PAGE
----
The selective virtual jamming method 400 is illustrated in FIG. 4. This diagram is merely an example, which should not unduly limit the scope of the claims herein. One of ordinary skill in the art would recognize many variations, modifications, and alternatives. The various steps in the method 400 are as follows. Of course, steps be added, removed, or interchanged without departing from the spirit of present invention.

As shown, step 401 can receive an indication associated with an undesirable wireless activity. For example, the undesirable wireless activity can be a DOS attack. As other examples it can be an unauthorized ad hoc connection or a rogue AP. As yet another example, the undesirable wireless activity can be associated with a mis-configured wireless device.

In one embodiment, the indication can be sent by the server 124 and received by the sniffer 122. In an alternative embodiment, the indication can be sent from one portion of computer program and received by another portion of computer program inside the sniffer 122.

In one embodiment, the indication comprises information associated with the identities of the wireless devices associated with the undesirable wireless activity (for example, MAC address of the device involved in ad hoc wireless connection, MAC address of mis-configured wireless device etc.). In another embodiment, the indication comprises information associated with the identities of wireless devices that are affected from the undesirable wireless activity (for example, identities of authorized devices that operate on the same radio channel in which undesirable wireless activity such as DOS attack is present). In yet another embodiment, the indication comprises information associated with the identities of wireless devices that are to be allowed to transmit wireless signals. The objective of selected virtual jamming is to enable wireless transmission of selected devices (e.g. authorized or compliant devices) while restricting the devices that are associated with the undesirable wireless activity, even in embodiments where the identities of such devices providing the undesirable wireless activity are not known.

For this, step 402 can transmit over a wireless medium a packet (also called ‘frame’) intended for a selected device. In the preferred embodiment, the selected device is an authorized wireless device in the network, e.g. AP 113A, 113B, or 116, one of the wireless stations 118 etc. In one embodiment, the packet is transmitted by the sniffer 122. The packet is preferably in the IEEE 802.11 wireless local area network standard format. The packet comprises a duration field. The value in the duration filed of this packet is preferably chosen so as to allow the selected device to transmit wireless signals for certain duration of time while restricting the devices that are associated with the undesirable wireless activity. These devices receive at least a portion of the packet, the portion comprising the duration field, and defer transmission of wireless signals for a portion of time computed based on the value of the duration field in the packet. The selected wireless device however does not defer transmission of wireless signals based on the value in the duration field and thus gets opportunity to transmit.

Conventionally, the duration field in IEEE 802.11 packets is used by the transmitter of the packet to reserve the wireless medium for transmission of acknowledgement (ACK) from the receiver. Alternately, the duration field is used by the transmitter of the packet to reserve the wireless medium for transmission of data from the transmitter to the receiver. For example, the transmitter device A can send RTS (Request To Send) message over the wireless medium including a duration field indicative of desired reservation time over the wireless medium to the intended recipient B. The recipient B replies to A with CTS (Clear To Send) message over the wireless medium that includes duration field indicative of the same desired reservation time. All other wireless devices that receive RTS and/or CTS messages, defer their transmission for an amount of time indicated by the duration fields in these messages. During this time, the transmitter A sends data to the receiver B and the receiver B may send acknowledgements (ACKs) to the transmitter A. Similarly, when multiple data fragments are to be transmitted from A to B, A can include duration field in a data fragment in order to reserve the wireless medium for the subsequent data fragment. B can send acknowledgements to A for one or more of these data fragments.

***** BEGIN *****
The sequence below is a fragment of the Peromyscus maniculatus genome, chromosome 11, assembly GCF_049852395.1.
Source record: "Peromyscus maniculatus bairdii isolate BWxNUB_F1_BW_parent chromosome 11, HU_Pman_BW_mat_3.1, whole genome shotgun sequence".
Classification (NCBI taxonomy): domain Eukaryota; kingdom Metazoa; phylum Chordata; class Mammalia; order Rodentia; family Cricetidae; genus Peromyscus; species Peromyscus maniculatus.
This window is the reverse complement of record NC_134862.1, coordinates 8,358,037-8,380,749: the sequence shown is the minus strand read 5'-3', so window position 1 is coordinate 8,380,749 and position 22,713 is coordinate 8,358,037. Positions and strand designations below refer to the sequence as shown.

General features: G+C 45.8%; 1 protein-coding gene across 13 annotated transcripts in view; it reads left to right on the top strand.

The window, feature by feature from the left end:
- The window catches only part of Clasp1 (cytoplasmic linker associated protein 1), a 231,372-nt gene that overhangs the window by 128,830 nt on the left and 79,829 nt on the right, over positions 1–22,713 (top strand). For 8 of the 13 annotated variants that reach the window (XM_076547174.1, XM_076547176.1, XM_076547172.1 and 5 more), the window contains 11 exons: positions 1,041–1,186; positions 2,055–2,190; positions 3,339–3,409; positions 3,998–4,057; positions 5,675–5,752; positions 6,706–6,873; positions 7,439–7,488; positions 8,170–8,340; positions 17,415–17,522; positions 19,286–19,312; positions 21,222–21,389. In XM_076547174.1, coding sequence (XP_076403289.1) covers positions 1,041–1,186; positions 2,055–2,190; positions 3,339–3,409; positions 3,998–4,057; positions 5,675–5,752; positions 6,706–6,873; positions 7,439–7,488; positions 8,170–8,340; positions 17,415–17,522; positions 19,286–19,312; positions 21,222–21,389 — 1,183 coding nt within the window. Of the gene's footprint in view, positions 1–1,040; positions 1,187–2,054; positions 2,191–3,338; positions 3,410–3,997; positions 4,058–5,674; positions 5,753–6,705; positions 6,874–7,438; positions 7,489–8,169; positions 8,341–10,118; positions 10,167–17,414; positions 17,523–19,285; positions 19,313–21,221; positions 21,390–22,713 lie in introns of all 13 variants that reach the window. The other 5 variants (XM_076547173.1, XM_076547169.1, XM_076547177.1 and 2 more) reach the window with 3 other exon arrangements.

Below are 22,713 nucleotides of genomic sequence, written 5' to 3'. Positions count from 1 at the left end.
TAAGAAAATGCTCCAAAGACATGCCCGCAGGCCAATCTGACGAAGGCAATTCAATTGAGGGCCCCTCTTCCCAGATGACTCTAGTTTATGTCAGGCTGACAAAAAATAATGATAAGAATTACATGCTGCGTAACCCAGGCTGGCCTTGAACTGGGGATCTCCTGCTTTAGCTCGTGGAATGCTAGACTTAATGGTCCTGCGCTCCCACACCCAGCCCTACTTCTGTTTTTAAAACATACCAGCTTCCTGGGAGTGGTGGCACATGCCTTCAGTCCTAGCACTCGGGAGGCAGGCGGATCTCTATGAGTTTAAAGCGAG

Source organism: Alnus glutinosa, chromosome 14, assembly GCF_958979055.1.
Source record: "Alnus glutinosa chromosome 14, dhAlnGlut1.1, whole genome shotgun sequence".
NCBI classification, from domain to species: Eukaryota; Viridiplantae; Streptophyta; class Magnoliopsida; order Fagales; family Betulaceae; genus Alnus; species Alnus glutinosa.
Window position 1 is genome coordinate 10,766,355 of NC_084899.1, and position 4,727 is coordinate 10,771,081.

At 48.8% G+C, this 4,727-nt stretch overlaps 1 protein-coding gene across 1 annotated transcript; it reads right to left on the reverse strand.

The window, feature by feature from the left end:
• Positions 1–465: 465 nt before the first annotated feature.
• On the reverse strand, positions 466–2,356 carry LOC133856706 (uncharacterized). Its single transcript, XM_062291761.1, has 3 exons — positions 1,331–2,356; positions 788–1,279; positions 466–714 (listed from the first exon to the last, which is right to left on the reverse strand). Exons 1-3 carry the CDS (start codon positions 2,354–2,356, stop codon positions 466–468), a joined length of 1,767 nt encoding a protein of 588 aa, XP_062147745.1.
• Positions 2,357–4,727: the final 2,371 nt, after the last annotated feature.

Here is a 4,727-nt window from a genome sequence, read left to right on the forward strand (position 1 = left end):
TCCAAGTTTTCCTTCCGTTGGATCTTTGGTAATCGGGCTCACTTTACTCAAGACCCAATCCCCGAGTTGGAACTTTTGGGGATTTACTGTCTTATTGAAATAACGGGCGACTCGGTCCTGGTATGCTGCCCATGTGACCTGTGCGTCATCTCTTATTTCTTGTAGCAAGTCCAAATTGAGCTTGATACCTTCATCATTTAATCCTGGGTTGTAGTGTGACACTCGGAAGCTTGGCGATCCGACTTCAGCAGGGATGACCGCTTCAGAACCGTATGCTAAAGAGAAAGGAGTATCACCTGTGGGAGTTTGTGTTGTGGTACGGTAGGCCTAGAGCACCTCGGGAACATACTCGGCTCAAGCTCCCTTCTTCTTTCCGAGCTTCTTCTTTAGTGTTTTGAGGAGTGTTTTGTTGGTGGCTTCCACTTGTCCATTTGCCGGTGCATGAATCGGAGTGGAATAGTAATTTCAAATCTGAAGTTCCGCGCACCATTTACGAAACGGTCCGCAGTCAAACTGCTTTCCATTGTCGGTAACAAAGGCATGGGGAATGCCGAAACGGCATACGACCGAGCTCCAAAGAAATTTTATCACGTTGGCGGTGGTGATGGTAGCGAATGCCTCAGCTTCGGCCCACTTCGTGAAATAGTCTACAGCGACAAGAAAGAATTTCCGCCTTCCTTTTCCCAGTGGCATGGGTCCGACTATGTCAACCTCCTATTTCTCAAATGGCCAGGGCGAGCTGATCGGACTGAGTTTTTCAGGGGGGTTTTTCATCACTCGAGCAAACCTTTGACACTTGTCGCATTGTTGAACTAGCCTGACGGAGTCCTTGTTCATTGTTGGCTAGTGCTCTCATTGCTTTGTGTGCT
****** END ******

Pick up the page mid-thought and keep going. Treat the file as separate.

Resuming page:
In contrast, in selective virtual jamming, the sniffer 122 (acting as transmitter) sends a packet to other wireless device (acting as recipient) and includes a selected value in the duration field of the packet in order to reserve the wireless medium for data transmission of the other wireless device (recipient). Also, during the reserved transmission time, the other wireless device usually transmits data to yet other wireless devices. The packet transmitted by the sniffer is preferably a data packet or a management packet in accordance with IEEE 802.11 MAC protocol, but it can also be a control packet.

In one preferred embodiment of the present invention, the sniffer can schedule transmission opportunities among a plurality of selected wireless devices while restricting the devices associated with an undesirable wireless activity. A method 500 according to this embodiment is illustrated in FIG. 5. This diagram is merely an example, which should not unduly limit the scope of the claims herein. One of ordinary skill in the art would recognize many variations, modifications, and alternatives. The various steps in the method 500 are as follows. Of course, steps be added, removed, or interchanged without departing from the spirit of present invention.